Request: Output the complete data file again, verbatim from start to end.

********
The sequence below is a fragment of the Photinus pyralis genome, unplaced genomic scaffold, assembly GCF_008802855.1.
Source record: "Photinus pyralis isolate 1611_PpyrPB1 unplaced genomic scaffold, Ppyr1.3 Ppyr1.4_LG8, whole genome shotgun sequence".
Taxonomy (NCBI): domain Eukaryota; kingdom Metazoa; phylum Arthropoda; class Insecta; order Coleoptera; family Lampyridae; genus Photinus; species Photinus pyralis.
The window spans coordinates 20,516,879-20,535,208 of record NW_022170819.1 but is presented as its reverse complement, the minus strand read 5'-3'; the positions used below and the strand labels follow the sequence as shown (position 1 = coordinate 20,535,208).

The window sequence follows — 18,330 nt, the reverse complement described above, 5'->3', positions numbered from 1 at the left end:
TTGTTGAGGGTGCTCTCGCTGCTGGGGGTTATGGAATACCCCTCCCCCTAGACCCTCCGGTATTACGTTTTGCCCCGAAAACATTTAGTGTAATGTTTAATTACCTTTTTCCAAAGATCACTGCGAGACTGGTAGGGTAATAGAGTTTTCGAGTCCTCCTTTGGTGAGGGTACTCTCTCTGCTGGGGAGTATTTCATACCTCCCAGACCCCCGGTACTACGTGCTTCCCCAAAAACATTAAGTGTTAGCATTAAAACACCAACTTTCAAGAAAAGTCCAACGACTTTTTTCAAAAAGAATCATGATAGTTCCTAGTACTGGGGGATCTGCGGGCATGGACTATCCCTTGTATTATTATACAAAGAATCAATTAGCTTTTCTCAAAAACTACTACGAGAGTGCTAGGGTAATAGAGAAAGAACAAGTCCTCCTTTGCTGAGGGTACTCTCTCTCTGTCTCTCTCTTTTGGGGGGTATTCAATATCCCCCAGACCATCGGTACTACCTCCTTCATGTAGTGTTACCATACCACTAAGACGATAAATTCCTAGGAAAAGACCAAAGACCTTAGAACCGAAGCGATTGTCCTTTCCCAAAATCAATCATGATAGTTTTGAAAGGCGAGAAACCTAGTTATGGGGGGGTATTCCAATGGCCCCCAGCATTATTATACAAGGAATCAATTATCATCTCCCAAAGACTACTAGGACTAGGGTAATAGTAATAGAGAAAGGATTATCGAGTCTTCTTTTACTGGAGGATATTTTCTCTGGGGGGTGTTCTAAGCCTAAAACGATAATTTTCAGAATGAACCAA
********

The sequence below is a fragment of the Photinus pyralis genome, unplaced genomic scaffold, assembly GCF_008802855.1.
Source record: "Photinus pyralis isolate 1611_PpyrPB1 unplaced genomic scaffold, Ppyr1.3 Ppyr1.4_LG8, whole genome shotgun sequence".
Taxonomy (NCBI): domain Eukaryota; kingdom Metazoa; phylum Arthropoda; class Insecta; order Coleoptera; family Lampyridae; genus Photinus; species Photinus pyralis.
The window spans coordinates 20,516,879-20,535,208 of record NW_022170819.1 but is presented as its reverse complement, the minus strand read 5'-3'; the positions used below and the strand labels follow the sequence as shown (position 1 = coordinate 20,535,208).

The window sequence follows — 18,330 nt, the reverse complement described above, 5'->3', positions numbered from 1 at the left end:
TTGTTGAGGGTGCTCTCGCTGCTGGGGGTTATGGAATACCCCTCCCCCTAGACCCTCCGGTATTACGTTTTGCCCCGAAAACATTTAGTGTAATGTTTAATTACCTTTTTCCAAAGATCACTGCGAGACTGGTAGGGTAATAGAGTTTTCGAGTCCTCCTTTGGTGAGGGTACTCTCTCTGCTGGGGAGTATTTCATACCTCCCAGACCCCCGGTACTACGTGCTTCCCCAAAAACATTAAGTGTTAGCATTAAAACACCAACTTTCAAGAAAAGTCCAACGACTTTTTTCAAAAAGAATCATGATAGTTCCTAGTACTGGGGGATCTGCGGGCATGGACTATCCCTTGTATTATTATACAAAGAATCAATTAGCTTTTCTCAAAAACTACTACGAGAGTGCTAGGGTAATAGAGAAAGAACAAGTCCTCCTTTGCTGAGGGTACTCTCTCTCTGTCTCTCTCTTTTGGGGGGTATTCAATATCCCCCAGACCATCGGTACTACCTCCTTCATGTAGTGTTACCATACCACTAAGACGATAAATTCCTAGGAAAAGACCAAAGACCTTAGAACCGAAGCGATTGTCCTTTCCCAAAATCAATCATGATAGTTTTGAAAGGCGAGAAACCTAGTTATGGGGGGGTATTCCAATGGCCCCCAGCATTATTATACAAGGAATCAATTATCATCTCCCAAAGACTACTAGGACTAGGGTAATAGTAATAGAGAAAGGATTATCGAGTCTTCTTTTACTGGAGGATATTTTCTCTGGGGGGTGTTCTAAGCCTAAAACGATAATTTTCAGAATGAACCAA